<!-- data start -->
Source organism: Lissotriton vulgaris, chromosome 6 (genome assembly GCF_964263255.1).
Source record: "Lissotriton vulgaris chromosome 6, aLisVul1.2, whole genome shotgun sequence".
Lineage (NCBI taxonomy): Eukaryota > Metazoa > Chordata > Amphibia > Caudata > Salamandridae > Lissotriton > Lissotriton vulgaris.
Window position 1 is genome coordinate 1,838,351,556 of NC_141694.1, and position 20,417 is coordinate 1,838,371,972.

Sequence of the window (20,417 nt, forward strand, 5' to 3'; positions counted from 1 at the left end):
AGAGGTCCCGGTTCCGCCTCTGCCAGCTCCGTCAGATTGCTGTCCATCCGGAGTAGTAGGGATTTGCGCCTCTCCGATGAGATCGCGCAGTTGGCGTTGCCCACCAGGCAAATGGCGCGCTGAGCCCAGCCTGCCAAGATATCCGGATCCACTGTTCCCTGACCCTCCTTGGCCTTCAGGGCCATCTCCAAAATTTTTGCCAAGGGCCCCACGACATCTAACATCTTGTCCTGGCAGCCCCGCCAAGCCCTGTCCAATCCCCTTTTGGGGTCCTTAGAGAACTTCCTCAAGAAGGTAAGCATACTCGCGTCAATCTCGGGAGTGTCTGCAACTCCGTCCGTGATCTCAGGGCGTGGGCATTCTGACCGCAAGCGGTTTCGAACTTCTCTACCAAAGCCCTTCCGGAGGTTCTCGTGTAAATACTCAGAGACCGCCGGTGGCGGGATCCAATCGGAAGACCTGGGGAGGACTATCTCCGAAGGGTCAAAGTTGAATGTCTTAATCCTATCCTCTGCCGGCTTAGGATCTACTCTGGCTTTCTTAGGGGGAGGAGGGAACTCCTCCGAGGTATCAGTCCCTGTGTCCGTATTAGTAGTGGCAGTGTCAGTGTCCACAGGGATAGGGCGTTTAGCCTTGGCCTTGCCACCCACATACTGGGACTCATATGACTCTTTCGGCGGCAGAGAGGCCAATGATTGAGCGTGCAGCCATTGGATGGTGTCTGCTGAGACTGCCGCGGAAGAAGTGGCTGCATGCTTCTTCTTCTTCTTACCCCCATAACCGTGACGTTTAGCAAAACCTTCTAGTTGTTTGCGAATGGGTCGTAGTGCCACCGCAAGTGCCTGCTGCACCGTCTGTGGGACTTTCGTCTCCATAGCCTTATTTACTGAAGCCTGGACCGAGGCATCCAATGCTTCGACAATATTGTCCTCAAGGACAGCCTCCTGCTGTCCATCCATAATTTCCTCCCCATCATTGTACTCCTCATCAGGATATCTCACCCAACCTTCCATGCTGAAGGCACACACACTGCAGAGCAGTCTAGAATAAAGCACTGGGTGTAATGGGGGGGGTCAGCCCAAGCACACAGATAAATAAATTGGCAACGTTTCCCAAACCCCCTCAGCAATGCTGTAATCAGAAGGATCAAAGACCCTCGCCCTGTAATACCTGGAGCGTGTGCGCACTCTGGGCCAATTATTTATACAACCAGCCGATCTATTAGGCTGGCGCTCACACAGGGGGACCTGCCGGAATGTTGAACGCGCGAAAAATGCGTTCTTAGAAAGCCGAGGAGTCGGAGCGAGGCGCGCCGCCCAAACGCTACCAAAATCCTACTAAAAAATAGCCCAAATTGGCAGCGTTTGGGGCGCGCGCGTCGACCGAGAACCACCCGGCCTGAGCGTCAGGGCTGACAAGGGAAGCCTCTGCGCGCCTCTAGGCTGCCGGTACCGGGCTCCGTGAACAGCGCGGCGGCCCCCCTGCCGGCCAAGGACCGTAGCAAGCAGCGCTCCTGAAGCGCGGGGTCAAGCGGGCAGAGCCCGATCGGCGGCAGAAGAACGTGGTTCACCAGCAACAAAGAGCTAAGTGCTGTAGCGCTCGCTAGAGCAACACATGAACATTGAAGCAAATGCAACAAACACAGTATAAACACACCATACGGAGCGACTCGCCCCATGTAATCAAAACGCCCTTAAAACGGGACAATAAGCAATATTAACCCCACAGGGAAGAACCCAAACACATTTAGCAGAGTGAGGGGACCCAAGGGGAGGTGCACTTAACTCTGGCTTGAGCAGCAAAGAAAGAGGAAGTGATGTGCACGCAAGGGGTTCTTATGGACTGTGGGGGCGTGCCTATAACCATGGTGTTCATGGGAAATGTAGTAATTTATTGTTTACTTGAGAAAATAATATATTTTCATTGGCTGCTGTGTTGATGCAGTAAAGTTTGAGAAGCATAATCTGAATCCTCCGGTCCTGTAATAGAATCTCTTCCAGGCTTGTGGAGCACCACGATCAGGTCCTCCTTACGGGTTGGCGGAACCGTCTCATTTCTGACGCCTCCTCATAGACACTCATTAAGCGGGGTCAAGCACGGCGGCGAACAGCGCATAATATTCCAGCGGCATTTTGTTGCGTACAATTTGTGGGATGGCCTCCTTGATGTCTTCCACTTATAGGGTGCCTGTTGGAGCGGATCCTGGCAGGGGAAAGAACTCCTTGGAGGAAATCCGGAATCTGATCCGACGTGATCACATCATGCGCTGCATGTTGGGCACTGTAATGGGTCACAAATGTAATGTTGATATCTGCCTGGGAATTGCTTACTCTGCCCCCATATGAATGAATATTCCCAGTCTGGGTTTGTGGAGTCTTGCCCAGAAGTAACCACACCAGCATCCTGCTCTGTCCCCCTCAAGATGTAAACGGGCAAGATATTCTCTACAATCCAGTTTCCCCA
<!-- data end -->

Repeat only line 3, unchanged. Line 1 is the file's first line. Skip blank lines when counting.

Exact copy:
Lineage (NCBI taxonomy): Eukaryota > Metazoa > Chordata > Amphibia > Caudata > Salamandridae > Lissotriton > Lissotriton vulgaris.